The data source consists of three waves of the National Educational Panel Study (NEPS), starting cohort, Grade 5, doi:10.5157/NEPS:SC3:5.0.0 (Blossfeld et al., 2011). The data are collected annually from students and their parents. Students attending special schools and those who changed an educational track between 2010 and 2012 are excluded. In total data from 2959 students and their parents are available for analysis. The dependent variables are students’ marks in math and German. The main independent variable is students’ educational aspiration for an certificate from the gymnasium. Missing values are multiple imputed (Rubin, 1987). Students’ marks in German and math are regressed on students’ educational aspirations and other explanatory variables by utilizing fixed effects regression.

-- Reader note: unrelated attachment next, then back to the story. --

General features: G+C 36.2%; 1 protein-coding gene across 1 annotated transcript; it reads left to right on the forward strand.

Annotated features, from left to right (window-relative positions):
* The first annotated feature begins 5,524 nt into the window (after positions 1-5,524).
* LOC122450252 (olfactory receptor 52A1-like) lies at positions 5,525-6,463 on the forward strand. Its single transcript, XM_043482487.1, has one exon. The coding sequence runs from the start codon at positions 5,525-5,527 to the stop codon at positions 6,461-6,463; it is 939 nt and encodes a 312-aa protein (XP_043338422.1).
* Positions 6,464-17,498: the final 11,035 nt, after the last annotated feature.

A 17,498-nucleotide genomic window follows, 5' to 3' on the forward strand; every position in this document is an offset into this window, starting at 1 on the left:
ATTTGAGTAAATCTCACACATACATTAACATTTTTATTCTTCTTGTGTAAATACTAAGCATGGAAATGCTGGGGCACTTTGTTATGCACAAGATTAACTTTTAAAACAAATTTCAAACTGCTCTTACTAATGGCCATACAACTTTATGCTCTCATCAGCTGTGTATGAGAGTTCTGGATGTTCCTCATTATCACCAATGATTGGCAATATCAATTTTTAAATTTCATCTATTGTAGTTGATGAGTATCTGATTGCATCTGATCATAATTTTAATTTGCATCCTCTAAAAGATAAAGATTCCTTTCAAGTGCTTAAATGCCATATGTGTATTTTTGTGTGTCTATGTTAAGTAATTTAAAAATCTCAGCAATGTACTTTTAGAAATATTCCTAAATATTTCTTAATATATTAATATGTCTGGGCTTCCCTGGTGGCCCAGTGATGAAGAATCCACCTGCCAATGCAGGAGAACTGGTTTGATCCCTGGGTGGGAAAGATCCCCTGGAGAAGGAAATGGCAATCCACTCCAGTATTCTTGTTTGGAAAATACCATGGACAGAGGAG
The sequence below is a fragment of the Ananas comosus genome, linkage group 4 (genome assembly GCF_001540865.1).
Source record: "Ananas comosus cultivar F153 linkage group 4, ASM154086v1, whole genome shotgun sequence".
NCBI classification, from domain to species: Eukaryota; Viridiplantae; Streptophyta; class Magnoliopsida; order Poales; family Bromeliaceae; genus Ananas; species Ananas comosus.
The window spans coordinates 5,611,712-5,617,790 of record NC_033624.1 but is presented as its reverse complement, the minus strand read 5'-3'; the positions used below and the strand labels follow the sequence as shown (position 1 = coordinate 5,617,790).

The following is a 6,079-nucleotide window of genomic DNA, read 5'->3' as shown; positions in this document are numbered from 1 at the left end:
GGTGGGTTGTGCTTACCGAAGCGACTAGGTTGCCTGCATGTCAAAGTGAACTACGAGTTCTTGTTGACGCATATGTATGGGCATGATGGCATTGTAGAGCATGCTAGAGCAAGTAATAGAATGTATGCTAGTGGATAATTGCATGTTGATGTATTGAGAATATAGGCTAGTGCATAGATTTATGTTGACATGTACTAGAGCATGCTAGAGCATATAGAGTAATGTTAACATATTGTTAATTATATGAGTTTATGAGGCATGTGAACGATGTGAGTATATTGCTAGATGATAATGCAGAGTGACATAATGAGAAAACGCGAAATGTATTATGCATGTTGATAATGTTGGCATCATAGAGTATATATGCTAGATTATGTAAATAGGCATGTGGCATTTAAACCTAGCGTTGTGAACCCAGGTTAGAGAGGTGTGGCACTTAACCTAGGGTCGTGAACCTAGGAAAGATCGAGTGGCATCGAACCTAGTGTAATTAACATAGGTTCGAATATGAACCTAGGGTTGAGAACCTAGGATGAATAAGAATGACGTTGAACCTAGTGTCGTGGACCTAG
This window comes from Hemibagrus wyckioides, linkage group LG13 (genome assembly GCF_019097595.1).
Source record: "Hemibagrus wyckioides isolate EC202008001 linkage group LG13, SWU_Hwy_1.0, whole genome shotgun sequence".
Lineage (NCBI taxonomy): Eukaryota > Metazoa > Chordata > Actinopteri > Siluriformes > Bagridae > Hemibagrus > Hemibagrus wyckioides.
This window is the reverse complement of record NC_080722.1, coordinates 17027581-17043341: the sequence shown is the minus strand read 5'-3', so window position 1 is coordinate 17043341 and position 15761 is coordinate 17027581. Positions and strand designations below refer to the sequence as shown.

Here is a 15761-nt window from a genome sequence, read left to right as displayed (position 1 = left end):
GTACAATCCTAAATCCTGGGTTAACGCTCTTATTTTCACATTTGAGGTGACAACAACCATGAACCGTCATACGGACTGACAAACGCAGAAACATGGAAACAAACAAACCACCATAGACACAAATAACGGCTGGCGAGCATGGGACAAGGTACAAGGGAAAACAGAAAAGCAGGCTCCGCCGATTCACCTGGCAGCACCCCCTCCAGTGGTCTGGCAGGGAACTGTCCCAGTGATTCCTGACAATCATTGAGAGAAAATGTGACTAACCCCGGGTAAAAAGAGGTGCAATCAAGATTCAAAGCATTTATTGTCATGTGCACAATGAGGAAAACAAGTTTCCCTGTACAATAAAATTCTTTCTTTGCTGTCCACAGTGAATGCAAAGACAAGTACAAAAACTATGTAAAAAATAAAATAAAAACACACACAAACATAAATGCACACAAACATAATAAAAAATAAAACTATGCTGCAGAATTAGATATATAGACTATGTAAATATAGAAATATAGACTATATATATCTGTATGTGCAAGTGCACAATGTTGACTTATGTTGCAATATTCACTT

In the case of students’ marks in math as dependent variable the results show that for the time-varying regressor of interest, students’ aspirations, the estimator has a rather small effect size 0.0383 (s.e. 0.0363). For students’ marks in German the effect size is even smaller -0.00612 (s.e. 0.0296). One reason for these results in comparison with other research studies and own cross-sectional ols regressions is presumably the limited consideration of (unobserved) time constant characteristics of the individuals such as their personality, ability, etc. As a consequence, the effects of students’ aspirations on students’ achievement are overestimated. Presumably the within effects reflect most likely the actual effects of students’ educational aspirations on students’ achievement in school.